The Euro-debate is almost entirely the preserve of the political professionals. Europe and its future currency is for most of the British people the non-issue of the decade. It rarely if ever puts in an appearance in public bars and at dinner party tables.

If the loudly debated referendum on the single currency took place tomorrow, Britain’s polling stations would almost certainly be lonely places as the electorate used their time to fulfil other, more pressing needs.

The media star a heavy responsibility for this sorry saga. Radio 4’s Today programme, in particular, has been dominated by Euro-obsessed talking heads for what seems an eternity, while the surfeit of Sunday political punditry on British television finds Europe a lazily easy choice for discussion.

Yet the obsession simply confirms what everyone outside Westminster’s cloistered circles has long suspected: that politicians are hopelessly out of touch with the real world, and incapable of tackling the issues that their constituents care and worry about.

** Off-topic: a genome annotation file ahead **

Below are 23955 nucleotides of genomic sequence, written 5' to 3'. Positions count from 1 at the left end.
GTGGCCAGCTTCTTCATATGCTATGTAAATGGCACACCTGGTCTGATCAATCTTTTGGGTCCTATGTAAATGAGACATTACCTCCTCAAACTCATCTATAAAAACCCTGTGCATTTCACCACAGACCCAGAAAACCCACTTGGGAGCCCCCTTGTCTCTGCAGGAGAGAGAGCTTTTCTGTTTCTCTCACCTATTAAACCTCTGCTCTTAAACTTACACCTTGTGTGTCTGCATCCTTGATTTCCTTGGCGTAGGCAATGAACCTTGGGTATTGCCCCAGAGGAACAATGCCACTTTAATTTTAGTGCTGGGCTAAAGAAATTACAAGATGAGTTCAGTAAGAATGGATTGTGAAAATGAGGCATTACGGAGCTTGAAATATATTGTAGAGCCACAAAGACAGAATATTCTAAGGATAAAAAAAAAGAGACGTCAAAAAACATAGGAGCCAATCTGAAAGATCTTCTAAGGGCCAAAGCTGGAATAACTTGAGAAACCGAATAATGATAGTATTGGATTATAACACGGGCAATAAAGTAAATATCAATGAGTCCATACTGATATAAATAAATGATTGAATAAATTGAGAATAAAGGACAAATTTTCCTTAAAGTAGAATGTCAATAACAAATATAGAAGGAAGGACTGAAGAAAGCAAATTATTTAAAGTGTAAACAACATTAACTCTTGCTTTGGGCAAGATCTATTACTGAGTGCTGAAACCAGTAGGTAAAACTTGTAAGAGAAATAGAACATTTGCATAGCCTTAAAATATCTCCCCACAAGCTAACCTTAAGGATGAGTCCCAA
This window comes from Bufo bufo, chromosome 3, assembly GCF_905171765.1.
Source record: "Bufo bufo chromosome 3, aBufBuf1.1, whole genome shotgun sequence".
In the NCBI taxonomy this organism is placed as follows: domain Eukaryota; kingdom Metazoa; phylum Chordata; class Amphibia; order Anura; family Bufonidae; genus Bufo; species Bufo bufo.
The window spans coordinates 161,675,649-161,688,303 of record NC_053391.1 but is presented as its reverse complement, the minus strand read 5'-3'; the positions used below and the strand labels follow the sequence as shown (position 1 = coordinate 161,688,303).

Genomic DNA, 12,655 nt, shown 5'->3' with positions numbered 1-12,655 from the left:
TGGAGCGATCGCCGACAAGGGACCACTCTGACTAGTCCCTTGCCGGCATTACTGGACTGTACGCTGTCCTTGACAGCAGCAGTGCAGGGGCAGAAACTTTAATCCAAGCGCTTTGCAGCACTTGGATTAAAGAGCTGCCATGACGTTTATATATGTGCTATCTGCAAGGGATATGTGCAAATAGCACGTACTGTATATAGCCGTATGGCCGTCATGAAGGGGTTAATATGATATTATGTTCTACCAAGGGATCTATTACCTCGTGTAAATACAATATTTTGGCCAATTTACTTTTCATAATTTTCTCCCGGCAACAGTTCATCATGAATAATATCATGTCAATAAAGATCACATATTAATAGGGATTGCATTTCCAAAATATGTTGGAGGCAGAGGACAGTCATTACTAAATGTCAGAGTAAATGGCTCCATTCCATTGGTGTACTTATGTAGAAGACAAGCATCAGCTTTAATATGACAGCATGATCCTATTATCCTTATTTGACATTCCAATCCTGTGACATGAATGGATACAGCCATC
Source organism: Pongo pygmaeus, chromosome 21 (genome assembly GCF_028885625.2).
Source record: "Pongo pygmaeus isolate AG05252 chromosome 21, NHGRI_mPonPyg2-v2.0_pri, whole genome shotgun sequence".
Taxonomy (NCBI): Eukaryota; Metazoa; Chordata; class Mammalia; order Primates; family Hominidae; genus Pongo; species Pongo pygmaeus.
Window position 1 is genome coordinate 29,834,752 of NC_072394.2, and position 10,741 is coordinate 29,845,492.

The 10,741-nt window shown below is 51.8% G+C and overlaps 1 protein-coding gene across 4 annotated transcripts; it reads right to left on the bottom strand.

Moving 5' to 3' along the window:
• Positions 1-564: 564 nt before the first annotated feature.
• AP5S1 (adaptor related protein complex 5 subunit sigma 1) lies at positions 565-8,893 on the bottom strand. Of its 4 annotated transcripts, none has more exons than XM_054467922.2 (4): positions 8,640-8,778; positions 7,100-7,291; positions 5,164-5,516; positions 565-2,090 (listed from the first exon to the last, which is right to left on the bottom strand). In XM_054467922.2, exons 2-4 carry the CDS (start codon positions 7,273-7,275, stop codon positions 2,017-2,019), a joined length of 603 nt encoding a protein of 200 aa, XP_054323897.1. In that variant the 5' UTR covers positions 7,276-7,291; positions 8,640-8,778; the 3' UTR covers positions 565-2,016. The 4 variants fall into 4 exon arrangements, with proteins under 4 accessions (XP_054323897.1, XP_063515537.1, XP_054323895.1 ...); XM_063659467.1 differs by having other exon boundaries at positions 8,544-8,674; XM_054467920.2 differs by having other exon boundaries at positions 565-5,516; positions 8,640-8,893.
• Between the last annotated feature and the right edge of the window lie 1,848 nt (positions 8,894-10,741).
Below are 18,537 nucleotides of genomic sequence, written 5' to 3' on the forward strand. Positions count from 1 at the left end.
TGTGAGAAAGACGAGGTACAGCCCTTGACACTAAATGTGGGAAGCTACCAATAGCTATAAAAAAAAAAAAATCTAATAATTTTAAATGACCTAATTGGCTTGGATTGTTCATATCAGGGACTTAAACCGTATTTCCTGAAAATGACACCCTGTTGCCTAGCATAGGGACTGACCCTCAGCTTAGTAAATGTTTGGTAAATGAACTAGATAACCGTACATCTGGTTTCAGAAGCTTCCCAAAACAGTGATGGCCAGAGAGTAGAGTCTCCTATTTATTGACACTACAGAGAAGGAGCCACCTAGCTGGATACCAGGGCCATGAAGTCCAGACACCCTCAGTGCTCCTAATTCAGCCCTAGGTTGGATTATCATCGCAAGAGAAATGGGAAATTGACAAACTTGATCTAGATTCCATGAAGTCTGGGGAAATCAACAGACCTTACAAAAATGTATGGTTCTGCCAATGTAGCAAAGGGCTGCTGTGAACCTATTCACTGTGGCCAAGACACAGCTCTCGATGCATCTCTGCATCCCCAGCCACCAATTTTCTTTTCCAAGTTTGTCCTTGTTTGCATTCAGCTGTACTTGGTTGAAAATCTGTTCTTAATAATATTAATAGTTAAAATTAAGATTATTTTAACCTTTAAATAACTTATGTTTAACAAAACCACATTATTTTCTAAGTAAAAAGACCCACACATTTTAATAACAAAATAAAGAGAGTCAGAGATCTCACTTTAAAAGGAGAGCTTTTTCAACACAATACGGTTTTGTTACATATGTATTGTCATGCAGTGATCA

Most people see Europe as a distraction. They long for a government and opposition that tackle the real issues of the day, such as unemployment, crime, rising taxes and the sense that Britain has become a less caring, more ugly society. For many, the great fear is not the loss of the UK’s economic sovereignty but the loss of something much nearer to home – their jobs.

None of these issues is being tackled. Instead, a sterile, futile debate dominates, which looks for all the world like an endless battle between two foolish lovers. The weakest, most enfeebled government in living memory seeks to impose the very thing it lacks – authority – on the country. A cynicism fired by years of misrule is now raging out of control, threatening Britain’s self confidence as a nation.

As a Welshman, I see Europe as an opportunity, not a threat. I believe in a Europe of many countries and cultures – not just a Europe of nation states. The doomed debate that has riven the Conservatives is very English rather than British. It speaks eloquently of a nation uncertain of itself, suspicious of outsiders and nervous of its smaller neighbours within the United Kingdom.

This is high irony. How could the dominant tribe in the British Isles, the English, have become so fearful, so lacking in vision of confidence that they have largely destroyed Britain’s standing on its own continent?

The crying shame is that Europe is important. There must be a proper debate about Britain’s future. We should be looking for ways to put right the failings of the democratic process in the European Union and within these islands. And we must be open and humble enough, for once, to recognise that the United Kingdom might profitably learn from democratic experiences beyond these shores.